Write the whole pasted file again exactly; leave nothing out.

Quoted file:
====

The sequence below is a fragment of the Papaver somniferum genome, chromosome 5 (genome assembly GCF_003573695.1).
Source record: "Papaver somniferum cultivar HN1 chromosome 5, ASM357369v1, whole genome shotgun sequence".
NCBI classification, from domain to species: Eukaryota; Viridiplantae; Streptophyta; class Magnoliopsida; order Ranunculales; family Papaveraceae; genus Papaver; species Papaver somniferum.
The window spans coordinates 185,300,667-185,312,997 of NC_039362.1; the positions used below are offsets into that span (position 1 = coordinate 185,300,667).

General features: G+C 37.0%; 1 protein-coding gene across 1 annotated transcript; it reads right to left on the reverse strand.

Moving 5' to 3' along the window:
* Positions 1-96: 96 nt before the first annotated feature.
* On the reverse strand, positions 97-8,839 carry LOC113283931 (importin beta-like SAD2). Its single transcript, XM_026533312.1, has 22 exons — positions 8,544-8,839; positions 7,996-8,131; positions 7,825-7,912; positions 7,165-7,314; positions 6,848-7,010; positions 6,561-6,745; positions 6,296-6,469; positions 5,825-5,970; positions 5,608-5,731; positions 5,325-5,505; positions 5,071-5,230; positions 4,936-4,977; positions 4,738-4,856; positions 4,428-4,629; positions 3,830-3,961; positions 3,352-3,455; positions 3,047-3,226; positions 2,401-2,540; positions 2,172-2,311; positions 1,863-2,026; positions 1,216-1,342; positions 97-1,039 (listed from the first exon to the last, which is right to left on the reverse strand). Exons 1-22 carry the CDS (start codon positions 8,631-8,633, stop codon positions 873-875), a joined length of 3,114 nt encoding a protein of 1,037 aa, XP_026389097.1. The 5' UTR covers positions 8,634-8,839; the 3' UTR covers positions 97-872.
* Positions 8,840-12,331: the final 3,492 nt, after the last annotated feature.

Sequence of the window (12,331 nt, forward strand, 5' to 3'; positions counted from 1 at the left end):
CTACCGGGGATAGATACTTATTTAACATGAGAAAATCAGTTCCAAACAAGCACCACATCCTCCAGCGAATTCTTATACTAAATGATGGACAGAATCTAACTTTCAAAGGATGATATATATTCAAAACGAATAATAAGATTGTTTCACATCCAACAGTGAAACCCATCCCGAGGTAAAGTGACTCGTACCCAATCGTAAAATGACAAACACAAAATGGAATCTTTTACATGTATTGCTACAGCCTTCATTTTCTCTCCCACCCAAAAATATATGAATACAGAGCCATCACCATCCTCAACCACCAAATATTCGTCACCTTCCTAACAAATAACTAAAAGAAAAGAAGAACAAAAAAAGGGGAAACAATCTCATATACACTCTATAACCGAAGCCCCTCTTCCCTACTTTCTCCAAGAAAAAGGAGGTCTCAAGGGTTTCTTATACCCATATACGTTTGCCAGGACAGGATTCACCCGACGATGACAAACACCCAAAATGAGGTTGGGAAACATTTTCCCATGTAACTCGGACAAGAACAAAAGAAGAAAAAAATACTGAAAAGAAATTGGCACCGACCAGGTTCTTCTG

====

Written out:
The sequence below is a fragment of the Papaver somniferum genome, chromosome 5 (genome assembly GCF_003573695.1).
Source record: "Papaver somniferum cultivar HN1 chromosome 5, ASM357369v1, whole genome shotgun sequence".
NCBI classification, from domain to species: Eukaryota; Viridiplantae; Streptophyta; class Magnoliopsida; order Ranunculales; family Papaveraceae; genus Papaver; species Papaver somniferum.
The window spans coordinates 185,300,667-185,312,997 of NC_039362.1; the positions used below are offsets into that span (position 1 = coordinate 185,300,667).

General features: G+C 37.0%; 1 protein-coding gene across 1 annotated transcript; it reads right to left on the reverse strand.

Moving 5' to 3' along the window:
* Positions 1-96: 96 nt before the first annotated feature.
* On the reverse strand, positions 97-8,839 carry LOC113283931 (importin beta-like SAD2). Its single transcript, XM_026533312.1, has 22 exons — positions 8,544-8,839; positions 7,996-8,131; positions 7,825-7,912; positions 7,165-7,314; positions 6,848-7,010; positions 6,561-6,745; positions 6,296-6,469; positions 5,825-5,970; positions 5,608-5,731; positions 5,325-5,505; positions 5,071-5,230; positions 4,936-4,977; positions 4,738-4,856; positions 4,428-4,629; positions 3,830-3,961; positions 3,352-3,455; positions 3,047-3,226; positions 2,401-2,540; positions 2,172-2,311; positions 1,863-2,026; positions 1,216-1,342; positions 97-1,039 (listed from the first exon to the last, which is right to left on the reverse strand). Exons 1-22 carry the CDS (start codon positions 8,631-8,633, stop codon positions 873-875), a joined length of 3,114 nt encoding a protein of 1,037 aa, XP_026389097.1. The 5' UTR covers positions 8,634-8,839; the 3' UTR covers positions 97-872.
* Positions 8,840-12,331: the final 3,492 nt, after the last annotated feature.

Sequence of the window (12,331 nt, forward strand, 5' to 3'; positions counted from 1 at the left end):
CTACCGGGGATAGATACTTATTTAACATGAGAAAATCAGTTCCAAACAAGCACCACATCCTCCAGCGAATTCTTATACTAAATGATGGACAGAATCTAACTTTCAAAGGATGATATATATTCAAAACGAATAATAAGATTGTTTCACATCCAACAGTGAAACCCATCCCGAGGTAAAGTGACTCGTACCCAATCGTAAAATGACAAACACAAAATGGAATCTTTTACATGTATTGCTACAGCCTTCATTTTCTCTCCCACCCAAAAATATATGAATACAGAGCCATCACCATCCTCAACCACCAAATATTCGTCACCTTCCTAACAAATAACTAAAAGAAAAGAAGAACAAAAAAAGGGGAAACAATCTCATATACACTCTATAACCGAAGCCCCTCTTCCCTACTTTCTCCAAGAAAAAGGAGGTCTCAAGGGTTTCTTATACCCATATACGTTTGCCAGGACAGGATTCACCCGACGATGACAAACACCCAAAATGAGGTTGGGAAACATTTTCCCATGTAACTCGGACAAGAACAAAAGAAGAAAAAAATACTGAAAAGAAATTGGCACCGACCAGGTTCTTCTG